More than 6,000 athletes representing about 50 counties and most of the U.S. states celebrated the opening of Gay Games 9 in the Cleveland-Akron area of northeast Ohio Aug. 9. Politicians, performers and a parade of athletes were part of the 3.5-hour ceremony at the indoor Quicken Loans Arena.
President Barack Obama sent a video greeting to the celebrants, noting that the Gay Games were previously held in his hometown of Chicago, in 2006. "Welcome to Ohio and the United States of America. … It's been remarkable to see the games thrive over the years," Obama said. "I know some of you have come from places where it requires courage, even defiance, to come out, sometimes at great personal risk. You should know that the United States stands with you, and for your human rights. Just as our athletes stand with you on the field at these games."
Olympic diving champion Greg Louganis was the most high-profile openly LGBT athlete at the event, although out male athletes Jason Collins and Robbie Rogers sent a video message of support, along with lesbian singer Melissa Etheridge.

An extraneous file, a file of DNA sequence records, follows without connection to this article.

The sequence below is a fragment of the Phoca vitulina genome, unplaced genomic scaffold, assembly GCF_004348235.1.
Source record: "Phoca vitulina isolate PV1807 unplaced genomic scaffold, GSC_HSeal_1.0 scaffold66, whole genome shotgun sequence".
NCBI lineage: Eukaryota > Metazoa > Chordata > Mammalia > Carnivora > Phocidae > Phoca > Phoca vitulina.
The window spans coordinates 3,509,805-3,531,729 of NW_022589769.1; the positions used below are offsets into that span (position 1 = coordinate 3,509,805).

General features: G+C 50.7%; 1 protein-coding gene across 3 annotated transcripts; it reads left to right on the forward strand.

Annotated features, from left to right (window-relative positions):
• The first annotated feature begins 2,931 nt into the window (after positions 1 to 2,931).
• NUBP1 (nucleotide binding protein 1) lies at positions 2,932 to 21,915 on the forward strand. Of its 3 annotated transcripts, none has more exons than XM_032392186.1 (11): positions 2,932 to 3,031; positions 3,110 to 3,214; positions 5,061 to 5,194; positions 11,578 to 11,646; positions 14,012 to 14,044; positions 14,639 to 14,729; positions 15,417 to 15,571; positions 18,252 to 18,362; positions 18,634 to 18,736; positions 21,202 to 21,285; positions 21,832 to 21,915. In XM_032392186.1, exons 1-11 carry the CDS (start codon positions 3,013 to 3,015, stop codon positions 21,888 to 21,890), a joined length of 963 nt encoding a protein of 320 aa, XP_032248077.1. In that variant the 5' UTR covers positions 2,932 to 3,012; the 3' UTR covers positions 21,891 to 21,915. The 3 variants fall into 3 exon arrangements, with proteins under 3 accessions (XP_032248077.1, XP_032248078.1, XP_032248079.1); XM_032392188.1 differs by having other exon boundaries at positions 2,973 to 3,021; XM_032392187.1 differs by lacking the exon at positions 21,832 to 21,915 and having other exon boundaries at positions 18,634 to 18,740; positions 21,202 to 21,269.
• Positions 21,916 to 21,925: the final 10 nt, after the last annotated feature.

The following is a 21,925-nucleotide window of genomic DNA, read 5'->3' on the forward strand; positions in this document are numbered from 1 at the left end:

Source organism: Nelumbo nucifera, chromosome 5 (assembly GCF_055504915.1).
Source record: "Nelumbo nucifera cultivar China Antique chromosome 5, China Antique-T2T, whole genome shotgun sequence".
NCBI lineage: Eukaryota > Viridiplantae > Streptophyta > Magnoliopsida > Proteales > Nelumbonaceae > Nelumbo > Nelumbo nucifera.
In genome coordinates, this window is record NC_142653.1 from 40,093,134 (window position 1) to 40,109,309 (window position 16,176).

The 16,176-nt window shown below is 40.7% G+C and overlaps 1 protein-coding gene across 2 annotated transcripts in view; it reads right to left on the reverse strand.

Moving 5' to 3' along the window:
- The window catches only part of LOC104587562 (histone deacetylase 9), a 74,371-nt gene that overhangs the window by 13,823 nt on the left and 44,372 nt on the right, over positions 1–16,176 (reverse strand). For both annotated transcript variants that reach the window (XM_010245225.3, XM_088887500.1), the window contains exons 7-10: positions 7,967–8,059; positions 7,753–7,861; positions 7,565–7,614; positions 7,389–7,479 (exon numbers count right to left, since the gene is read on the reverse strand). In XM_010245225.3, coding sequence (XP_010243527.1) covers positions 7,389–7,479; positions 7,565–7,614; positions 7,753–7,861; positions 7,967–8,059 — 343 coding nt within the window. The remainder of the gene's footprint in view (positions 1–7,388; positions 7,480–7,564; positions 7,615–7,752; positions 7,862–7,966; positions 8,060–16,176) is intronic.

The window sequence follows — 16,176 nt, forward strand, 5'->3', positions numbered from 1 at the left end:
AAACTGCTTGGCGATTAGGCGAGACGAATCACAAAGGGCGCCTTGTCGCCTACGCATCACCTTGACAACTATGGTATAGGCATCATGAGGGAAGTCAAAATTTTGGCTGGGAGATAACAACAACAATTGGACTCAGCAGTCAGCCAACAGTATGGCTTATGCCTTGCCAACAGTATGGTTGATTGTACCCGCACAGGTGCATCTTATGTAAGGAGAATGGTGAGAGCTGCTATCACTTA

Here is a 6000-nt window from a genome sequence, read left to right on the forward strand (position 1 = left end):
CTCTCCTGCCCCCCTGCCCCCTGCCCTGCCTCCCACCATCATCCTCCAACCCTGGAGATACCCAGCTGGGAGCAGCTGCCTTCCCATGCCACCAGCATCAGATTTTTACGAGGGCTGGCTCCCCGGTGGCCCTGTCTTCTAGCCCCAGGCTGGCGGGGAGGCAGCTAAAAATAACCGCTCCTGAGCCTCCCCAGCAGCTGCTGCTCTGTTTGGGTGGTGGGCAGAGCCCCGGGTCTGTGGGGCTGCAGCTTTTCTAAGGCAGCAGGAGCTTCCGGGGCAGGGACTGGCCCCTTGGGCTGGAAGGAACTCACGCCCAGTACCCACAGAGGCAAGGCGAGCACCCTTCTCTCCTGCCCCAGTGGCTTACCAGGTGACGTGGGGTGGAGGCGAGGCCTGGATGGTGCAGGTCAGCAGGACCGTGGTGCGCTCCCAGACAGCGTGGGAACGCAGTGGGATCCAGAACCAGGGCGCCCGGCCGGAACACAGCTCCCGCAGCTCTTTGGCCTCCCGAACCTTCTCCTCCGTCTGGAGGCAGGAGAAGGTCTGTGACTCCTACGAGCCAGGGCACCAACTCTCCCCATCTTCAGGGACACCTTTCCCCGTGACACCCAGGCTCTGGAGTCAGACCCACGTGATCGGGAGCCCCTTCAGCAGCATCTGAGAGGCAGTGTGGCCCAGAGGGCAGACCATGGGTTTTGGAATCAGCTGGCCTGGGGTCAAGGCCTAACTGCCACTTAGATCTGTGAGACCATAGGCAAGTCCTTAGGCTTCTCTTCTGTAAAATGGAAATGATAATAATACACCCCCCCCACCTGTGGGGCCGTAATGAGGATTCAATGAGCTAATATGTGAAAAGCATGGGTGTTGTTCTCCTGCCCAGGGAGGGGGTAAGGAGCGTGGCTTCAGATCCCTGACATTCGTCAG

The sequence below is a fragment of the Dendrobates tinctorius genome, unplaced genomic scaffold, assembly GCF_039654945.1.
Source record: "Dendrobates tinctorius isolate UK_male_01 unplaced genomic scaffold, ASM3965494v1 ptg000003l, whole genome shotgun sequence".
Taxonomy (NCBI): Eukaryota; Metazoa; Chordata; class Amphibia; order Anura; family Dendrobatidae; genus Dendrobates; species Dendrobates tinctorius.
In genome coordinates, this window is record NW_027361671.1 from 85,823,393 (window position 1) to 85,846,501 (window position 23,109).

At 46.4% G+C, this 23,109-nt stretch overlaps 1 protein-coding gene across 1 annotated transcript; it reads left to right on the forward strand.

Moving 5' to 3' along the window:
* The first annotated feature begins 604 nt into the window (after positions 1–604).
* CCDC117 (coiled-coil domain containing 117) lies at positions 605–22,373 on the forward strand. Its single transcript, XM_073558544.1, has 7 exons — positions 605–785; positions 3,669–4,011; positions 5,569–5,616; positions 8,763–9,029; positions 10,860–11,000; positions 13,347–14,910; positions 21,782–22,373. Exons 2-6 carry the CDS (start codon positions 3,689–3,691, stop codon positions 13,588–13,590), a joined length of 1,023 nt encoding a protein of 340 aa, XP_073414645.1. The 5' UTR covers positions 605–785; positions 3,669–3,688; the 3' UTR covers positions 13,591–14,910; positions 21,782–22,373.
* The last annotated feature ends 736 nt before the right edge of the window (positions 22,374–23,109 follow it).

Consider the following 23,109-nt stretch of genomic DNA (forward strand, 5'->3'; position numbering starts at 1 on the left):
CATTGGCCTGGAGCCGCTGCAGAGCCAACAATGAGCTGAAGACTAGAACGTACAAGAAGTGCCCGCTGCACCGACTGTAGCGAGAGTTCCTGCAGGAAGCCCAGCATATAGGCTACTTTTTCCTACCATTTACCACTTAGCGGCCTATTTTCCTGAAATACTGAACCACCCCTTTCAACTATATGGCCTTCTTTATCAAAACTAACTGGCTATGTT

Sara Lewinsteinwidow of Dr. Tom Waddell, founder of the Gay Gameswas at the event, along with their daughter, Jessica Waddell Lewinstein, and Sara's partner Sandra Ghilarducci.
The Tom Waddell Award was presented to Russian lesbian athlete Elvina Yukakaeva for her work on the Open Games in Russia earlier this year, and longtime Gay Games participant and wrestling organizer Gene Dermody. They gave speeches at a special Federation of Gay Games ceremony before the opening event, and their awards were announced at the arena.
The first hour of the ceremony featured the thousands of athletes marching in, including those representing Gay Games founding city San Francisco, and French athletes proud to be host of the 2018 Gay Games 10. There were some countries with just one to three athletes, including India and South Africa (who had Hlengiwe Buthelezi, who competed in Chicago in 2006). Contingents from Russia and Israel received loud applause, as did the countries with a handful of athletes. Some states had a few participants, others, especially California, New York, D.C., and the Midwest states, had hundreds marching in. The International Gay Rodeo Association contingent also marched in togetherrepresenting the first Gay Games with a sanctioned rodeo event.